Dubai: Dilhan Fernando brings to the table a fine selection of beverages and cordially serves his guest. "I think you had a rich meal. Now I would recommend that you drink this to balance your palate," he says.
The drink has an expressive taste with hints of spiciness and bay leaf. He is serving a kind of tea that was painstakingly grown, handpicked and packed by Dilmah, one of Sri Lanka's biggest businesses.
Heir to the multi-million-dollar tea empire spanning over 90 countries, Dilhan visited Dubai last week to re-introduce Dilmah to fine diners.
The company is marketing the beverage as high-end and chic, after two failed attempts to enter the local retail market.
Founded by Dilhan's father, Merrill J. Fernando, about 20 years ago in the midst of civil war, Dilmah aims to capture five per cent of the hot-beverage market in the region in five years.
Also the company's marketing director, Dilhan said they expect to raise their current annual sales from four million to 100 million tea bags in 2009.
London market research consultancy Euromonitor earlier ranked the Sri Lankan tea grower and exporter as the world's third-largest standalone international tea brand.
The company has been in the UAE market for 15 years, but it is largely dependent on Australia where it was launched, New Zealand, Russia, United States and parts of Europe.
"At the moment, we are only in food service in the UAE. We are focusing only on the hospitality sector, but with emphasis on popular accounts. So, we are focusing purely on the top-end of the food service market. Going broad-based is not our immediate aim, but in the next few years we will take our second step, which is to enter retail," Dilhan told Gulf News.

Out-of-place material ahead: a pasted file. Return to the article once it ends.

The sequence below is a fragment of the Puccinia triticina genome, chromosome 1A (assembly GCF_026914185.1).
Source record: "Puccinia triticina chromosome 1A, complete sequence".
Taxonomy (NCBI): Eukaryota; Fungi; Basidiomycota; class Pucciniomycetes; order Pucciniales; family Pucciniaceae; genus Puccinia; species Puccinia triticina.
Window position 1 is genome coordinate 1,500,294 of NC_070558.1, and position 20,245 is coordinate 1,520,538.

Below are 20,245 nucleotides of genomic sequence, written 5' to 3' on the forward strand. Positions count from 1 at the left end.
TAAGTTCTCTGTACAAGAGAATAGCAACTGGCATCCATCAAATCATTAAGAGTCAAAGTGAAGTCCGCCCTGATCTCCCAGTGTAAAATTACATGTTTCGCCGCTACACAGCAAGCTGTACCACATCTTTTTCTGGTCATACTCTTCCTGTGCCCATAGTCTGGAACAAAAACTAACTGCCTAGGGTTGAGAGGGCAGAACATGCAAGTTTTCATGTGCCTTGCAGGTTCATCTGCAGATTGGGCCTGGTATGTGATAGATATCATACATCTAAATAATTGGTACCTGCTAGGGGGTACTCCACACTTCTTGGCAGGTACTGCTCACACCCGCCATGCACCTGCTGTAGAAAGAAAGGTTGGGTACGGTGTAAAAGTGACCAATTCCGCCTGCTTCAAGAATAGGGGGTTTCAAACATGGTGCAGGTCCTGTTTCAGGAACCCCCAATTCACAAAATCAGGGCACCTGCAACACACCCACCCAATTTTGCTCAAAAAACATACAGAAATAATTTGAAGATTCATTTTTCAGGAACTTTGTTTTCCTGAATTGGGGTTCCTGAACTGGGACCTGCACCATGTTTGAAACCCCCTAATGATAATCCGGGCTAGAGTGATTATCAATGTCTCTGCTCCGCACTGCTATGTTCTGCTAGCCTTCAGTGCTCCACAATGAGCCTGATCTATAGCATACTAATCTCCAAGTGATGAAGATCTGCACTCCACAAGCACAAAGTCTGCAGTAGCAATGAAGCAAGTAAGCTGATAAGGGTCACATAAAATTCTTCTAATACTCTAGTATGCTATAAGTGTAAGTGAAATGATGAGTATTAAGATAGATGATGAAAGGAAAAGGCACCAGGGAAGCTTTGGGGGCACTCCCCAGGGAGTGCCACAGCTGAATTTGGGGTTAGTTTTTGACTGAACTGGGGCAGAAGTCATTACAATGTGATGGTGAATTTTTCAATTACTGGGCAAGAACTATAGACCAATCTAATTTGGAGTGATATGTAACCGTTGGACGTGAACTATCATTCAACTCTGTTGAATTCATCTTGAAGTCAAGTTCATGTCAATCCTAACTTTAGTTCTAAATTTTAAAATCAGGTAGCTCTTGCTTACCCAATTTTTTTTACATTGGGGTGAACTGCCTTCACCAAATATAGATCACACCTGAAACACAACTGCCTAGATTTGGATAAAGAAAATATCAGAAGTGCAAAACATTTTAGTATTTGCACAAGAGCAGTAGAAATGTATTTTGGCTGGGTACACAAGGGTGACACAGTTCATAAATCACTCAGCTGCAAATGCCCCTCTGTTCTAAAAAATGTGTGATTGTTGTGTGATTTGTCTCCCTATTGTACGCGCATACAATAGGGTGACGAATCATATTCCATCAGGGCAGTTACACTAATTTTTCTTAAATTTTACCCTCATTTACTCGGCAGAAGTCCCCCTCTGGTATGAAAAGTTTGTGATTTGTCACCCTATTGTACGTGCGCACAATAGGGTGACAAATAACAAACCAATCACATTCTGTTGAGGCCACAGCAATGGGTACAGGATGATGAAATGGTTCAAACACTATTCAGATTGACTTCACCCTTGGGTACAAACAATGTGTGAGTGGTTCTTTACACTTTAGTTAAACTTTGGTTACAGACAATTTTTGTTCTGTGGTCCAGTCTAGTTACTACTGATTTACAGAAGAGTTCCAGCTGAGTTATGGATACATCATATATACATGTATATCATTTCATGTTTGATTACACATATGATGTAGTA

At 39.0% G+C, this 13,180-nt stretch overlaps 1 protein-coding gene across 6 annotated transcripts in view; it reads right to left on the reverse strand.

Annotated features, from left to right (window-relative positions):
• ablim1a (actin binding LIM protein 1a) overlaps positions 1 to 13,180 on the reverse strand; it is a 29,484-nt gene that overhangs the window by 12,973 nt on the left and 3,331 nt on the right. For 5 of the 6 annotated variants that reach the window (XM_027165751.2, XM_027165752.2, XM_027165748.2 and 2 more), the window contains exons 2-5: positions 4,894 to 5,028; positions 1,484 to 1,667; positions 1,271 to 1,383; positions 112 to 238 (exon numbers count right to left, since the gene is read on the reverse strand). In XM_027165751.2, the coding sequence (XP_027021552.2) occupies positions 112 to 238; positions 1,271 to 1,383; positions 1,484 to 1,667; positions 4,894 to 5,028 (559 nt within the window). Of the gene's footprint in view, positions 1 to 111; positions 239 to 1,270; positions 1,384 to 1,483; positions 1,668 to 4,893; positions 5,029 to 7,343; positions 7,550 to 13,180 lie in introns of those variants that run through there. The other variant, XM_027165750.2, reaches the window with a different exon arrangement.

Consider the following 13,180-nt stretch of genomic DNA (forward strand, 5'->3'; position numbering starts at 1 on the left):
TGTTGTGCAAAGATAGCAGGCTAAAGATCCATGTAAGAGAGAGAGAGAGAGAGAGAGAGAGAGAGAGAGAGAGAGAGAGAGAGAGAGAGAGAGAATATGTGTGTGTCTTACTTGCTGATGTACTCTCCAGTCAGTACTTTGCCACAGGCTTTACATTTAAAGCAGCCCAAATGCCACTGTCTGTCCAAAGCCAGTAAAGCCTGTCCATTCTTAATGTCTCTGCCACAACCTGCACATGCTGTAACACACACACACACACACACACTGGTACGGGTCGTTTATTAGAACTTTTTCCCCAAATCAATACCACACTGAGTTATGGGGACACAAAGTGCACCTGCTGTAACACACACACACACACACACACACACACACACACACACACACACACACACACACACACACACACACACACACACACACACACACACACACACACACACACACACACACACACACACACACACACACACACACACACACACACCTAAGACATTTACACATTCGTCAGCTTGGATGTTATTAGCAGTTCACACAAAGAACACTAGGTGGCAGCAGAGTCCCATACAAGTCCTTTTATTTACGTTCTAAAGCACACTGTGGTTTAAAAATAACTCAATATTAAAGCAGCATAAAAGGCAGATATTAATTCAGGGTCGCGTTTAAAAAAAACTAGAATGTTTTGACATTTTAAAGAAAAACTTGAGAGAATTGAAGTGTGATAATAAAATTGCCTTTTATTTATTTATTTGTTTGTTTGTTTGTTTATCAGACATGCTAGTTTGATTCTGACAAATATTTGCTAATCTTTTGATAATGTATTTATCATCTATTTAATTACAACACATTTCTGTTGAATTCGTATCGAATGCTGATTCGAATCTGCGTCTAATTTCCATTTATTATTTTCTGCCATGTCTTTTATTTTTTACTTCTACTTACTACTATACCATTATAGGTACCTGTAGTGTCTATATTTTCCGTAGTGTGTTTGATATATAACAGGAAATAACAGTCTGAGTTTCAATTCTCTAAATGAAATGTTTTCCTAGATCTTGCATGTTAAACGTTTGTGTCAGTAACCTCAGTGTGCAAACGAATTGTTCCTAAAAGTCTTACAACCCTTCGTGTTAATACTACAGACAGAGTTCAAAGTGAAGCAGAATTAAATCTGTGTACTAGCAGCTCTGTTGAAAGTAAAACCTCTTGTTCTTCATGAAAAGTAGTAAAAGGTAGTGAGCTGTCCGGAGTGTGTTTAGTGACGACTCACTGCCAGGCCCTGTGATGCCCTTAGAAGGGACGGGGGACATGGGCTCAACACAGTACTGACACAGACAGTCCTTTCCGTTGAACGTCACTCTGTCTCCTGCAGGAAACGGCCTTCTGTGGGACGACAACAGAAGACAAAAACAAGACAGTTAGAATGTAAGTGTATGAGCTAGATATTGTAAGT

He said they made a mistake a few years ago when they went head to head with some of the established brand names in the UAE. "Our problem always was that the UAE market was dominated by certain big companies. It was difficult for us because we're a small player and we focus on quality. People were then used to the existing brands. They were not willing to try a new one. But now we've taken the opposite tack.
"We're going through hotel groups, cafes and restaurants so that people can taste our tea and understand our message," Dilhan said.
Dilmah, which had a tie-up with Emirates Airlines, is currently working with La Marquise as distributor. It will also hold a series of events, like tea tasting, to bring the Sri Lankan brand down to the consumer level.
Dilhan said the change in consumer trends in the UAE will now help them market their brand, which has an unmatched collection of teas.
"People are now much more demanding and discerning. They don't just go to the supermarkets to buy a pack of tea and put in milk or whatever. They're looking for tea that has its own personality," he said.